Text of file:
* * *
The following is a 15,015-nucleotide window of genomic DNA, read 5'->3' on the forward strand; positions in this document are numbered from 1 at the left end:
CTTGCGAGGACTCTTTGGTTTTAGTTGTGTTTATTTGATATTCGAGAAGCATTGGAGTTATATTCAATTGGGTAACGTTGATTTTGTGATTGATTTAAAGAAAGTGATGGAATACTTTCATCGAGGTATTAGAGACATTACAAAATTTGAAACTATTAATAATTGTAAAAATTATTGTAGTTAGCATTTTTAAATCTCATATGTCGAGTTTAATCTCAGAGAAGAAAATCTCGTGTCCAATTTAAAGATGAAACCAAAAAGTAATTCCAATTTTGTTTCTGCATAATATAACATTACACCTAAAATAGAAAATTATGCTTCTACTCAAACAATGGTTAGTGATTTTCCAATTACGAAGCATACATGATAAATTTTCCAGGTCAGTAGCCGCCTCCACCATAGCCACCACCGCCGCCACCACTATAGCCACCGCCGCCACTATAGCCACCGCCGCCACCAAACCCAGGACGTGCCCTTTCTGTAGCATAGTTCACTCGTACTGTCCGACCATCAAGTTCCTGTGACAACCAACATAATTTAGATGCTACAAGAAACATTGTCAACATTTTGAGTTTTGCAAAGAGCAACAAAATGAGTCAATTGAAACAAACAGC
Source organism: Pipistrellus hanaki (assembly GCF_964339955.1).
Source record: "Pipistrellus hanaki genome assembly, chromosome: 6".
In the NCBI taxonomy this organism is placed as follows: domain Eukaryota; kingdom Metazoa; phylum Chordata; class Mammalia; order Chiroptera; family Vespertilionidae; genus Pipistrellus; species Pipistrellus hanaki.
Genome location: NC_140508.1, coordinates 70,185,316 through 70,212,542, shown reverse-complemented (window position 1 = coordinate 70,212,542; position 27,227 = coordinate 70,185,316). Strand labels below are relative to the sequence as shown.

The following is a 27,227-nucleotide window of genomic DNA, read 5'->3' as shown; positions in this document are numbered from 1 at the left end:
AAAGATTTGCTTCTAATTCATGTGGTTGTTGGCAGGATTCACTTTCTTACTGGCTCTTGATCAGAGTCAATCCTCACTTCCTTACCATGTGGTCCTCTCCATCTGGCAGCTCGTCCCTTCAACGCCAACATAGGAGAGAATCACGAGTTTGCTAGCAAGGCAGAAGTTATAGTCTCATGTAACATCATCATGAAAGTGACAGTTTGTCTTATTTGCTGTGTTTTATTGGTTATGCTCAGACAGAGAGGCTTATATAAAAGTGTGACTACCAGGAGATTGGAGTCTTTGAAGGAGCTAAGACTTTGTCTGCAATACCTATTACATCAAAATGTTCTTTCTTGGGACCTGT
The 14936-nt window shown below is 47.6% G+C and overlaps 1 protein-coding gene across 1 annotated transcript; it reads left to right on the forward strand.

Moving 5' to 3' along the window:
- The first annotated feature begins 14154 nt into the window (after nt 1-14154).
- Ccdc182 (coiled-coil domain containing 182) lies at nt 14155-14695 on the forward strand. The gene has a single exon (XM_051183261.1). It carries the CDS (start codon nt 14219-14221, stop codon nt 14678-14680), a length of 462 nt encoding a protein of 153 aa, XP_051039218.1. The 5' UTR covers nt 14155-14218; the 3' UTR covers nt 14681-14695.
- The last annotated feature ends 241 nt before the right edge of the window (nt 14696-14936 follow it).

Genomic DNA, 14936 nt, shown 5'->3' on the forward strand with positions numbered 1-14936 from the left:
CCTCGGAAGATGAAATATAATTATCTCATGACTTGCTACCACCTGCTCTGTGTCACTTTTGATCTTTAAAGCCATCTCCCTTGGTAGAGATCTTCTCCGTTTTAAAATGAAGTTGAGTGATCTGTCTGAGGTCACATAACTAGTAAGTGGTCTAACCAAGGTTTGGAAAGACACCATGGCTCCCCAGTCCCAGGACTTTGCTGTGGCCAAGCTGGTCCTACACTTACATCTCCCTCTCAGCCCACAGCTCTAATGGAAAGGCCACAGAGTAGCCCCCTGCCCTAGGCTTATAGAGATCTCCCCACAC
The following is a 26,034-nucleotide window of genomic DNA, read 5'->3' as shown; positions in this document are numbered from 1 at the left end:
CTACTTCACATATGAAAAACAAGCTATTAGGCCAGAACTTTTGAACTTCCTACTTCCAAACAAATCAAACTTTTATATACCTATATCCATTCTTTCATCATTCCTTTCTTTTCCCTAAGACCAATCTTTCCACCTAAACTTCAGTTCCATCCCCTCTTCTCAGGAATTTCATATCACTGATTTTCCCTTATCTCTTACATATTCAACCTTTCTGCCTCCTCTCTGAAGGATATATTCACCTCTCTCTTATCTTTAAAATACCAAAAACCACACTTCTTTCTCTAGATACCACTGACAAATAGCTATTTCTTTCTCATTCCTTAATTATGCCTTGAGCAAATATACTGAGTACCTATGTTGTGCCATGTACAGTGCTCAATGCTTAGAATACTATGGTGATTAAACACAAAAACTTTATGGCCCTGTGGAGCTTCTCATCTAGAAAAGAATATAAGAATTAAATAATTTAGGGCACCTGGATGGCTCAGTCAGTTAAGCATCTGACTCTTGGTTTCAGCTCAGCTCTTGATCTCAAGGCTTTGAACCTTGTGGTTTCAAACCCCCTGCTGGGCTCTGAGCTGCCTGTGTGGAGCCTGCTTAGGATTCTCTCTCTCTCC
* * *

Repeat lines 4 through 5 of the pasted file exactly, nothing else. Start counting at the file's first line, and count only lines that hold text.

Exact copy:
Source record: "Pipistrellus hanaki genome assembly, chromosome: 6".
In the NCBI taxonomy this organism is placed as follows: domain Eukaryota; kingdom Metazoa; phylum Chordata; class Mammalia; order Chiroptera; family Vespertilionidae; genus Pipistrellus; species Pipistrellus hanaki.